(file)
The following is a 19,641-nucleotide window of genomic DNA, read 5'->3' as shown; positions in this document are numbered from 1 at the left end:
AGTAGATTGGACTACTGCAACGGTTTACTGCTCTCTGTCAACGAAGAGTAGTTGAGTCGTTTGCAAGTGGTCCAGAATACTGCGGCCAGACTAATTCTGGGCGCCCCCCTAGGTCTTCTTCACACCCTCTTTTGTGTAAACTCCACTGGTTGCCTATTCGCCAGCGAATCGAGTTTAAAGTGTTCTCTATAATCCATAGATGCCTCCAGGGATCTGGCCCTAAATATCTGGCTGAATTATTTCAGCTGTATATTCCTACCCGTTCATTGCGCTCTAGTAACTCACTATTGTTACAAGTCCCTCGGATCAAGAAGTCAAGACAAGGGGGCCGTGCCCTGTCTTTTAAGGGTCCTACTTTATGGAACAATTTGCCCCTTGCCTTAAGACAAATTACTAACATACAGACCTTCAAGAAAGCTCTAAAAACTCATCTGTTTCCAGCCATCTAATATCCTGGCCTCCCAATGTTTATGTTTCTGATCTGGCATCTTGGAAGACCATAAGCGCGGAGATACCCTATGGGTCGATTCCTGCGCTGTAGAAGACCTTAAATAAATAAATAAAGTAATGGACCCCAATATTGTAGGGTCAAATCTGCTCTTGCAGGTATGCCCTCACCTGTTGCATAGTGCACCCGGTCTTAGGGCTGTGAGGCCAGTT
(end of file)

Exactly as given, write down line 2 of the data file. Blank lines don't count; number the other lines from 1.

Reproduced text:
AGTAGATTGGACTACTGCAACGGTTTACTGCTCTCTGTCAACGAAGAGTAGTTGAGTCGTTTGCAAGTGGTCCAGAATACTGCGGCCAGACTAATTCTGGGCGCCCCCCTAGGTCTTCTTCACACCCTCTTTTGTGTAAACTCCACTGGTTGCCTATTCGCCAGCGAATCGAGTTTAAAGTGTTCTCTATAATCCATAGATGCCTCCAGGGATCTGGCCCTAAATATCTGGCTGAATTATTTCAGCTGTATATTCCTACCCGTTCATTGCGCTCTAGTAACTCACTATTGTTACAAGTCCCTCGGATCAAGAAGTCAAGACAAGGGGGCCGTGCCCTGTCTTTTAAGGGTCCTACTTTATGGAACAATTTGCCCCTTGCCTTAAGACAAATTACTAACATACAGACCTTCAAGAAAGCTCTAAAAACTCATCTGTTTCCAGCCATCTAATATCCTGGCCTCCCAATGTTTATGTTTCTGATCTGGCATCTTGGAAGACCATAAGCGCGGAGATACCCTATGGGTCGATTCCTGCGCTGTAGAAGACCTTAAATAAATAAATAAAGTAATGGACCCCAATATTGTAGGGTCAAATCTGCTCTTGCAGGTATGCCCTCACCTGTTGCATAGTGCACCCGGTCTTAGGGCTGTGAGGCCAGTT